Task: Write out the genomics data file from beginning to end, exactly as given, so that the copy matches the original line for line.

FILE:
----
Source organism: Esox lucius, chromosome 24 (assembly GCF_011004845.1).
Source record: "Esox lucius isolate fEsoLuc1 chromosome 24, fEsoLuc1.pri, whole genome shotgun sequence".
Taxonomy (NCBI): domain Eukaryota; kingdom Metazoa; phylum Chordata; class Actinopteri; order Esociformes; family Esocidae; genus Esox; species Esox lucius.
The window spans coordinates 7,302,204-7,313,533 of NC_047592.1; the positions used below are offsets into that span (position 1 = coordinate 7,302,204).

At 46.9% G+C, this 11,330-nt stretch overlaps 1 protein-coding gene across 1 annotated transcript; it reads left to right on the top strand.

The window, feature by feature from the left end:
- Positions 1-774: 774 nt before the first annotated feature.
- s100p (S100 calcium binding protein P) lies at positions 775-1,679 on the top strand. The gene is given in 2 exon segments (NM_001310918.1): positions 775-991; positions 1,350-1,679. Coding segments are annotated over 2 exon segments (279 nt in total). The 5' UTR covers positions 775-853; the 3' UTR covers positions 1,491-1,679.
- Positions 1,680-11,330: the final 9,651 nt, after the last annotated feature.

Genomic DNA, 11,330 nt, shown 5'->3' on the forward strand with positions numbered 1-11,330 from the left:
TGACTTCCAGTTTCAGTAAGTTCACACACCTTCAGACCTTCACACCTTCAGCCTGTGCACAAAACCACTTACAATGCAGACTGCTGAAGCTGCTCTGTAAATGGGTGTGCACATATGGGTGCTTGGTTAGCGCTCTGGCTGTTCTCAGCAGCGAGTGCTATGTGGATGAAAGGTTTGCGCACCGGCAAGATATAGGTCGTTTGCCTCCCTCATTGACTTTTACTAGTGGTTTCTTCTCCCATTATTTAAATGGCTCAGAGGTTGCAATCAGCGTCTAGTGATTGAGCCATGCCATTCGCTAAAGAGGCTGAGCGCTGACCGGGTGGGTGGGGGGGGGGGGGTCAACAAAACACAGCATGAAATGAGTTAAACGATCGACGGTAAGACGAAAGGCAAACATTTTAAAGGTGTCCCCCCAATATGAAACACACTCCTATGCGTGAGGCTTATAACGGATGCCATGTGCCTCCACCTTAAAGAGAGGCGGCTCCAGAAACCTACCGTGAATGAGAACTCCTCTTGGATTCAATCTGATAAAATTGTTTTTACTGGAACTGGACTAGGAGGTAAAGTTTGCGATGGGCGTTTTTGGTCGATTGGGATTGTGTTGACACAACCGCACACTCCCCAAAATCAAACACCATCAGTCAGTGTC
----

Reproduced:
Source organism: Esox lucius, chromosome 24 (assembly GCF_011004845.1).
Source record: "Esox lucius isolate fEsoLuc1 chromosome 24, fEsoLuc1.pri, whole genome shotgun sequence".
Taxonomy (NCBI): domain Eukaryota; kingdom Metazoa; phylum Chordata; class Actinopteri; order Esociformes; family Esocidae; genus Esox; species Esox lucius.
The window spans coordinates 7,302,204-7,313,533 of NC_047592.1; the positions used below are offsets into that span (position 1 = coordinate 7,302,204).

At 46.9% G+C, this 11,330-nt stretch overlaps 1 protein-coding gene across 1 annotated transcript; it reads left to right on the top strand.

The window, feature by feature from the left end:
- Positions 1-774: 774 nt before the first annotated feature.
- s100p (S100 calcium binding protein P) lies at positions 775-1,679 on the top strand. The gene is given in 2 exon segments (NM_001310918.1): positions 775-991; positions 1,350-1,679. Coding segments are annotated over 2 exon segments (279 nt in total). The 5' UTR covers positions 775-853; the 3' UTR covers positions 1,491-1,679.
- Positions 1,680-11,330: the final 9,651 nt, after the last annotated feature.

Genomic DNA, 11,330 nt, shown 5'->3' on the forward strand with positions numbered 1-11,330 from the left:
TGACTTCCAGTTTCAGTAAGTTCACACACCTTCAGACCTTCACACCTTCAGCCTGTGCACAAAACCACTTACAATGCAGACTGCTGAAGCTGCTCTGTAAATGGGTGTGCACATATGGGTGCTTGGTTAGCGCTCTGGCTGTTCTCAGCAGCGAGTGCTATGTGGATGAAAGGTTTGCGCACCGGCAAGATATAGGTCGTTTGCCTCCCTCATTGACTTTTACTAGTGGTTTCTTCTCCCATTATTTAAATGGCTCAGAGGTTGCAATCAGCGTCTAGTGATTGAGCCATGCCATTCGCTAAAGAGGCTGAGCGCTGACCGGGTGGGTGGGGGGGGGGGGGTCAACAAAACACAGCATGAAATGAGTTAAACGATCGACGGTAAGACGAAAGGCAAACATTTTAAAGGTGTCCCCCCAATATGAAACACACTCCTATGCGTGAGGCTTATAACGGATGCCATGTGCCTCCACCTTAAAGAGAGGCGGCTCCAGAAACCTACCGTGAATGAGAACTCCTCTTGGATTCAATCTGATAAAATTGTTTTTACTGGAACTGGACTAGGAGGTAAAGTTTGCGATGGGCGTTTTTGGTCGATTGGGATTGTGTTGACACAACCGCACACTCCCCAAAATCAAACACCATCAGTCAGTGTC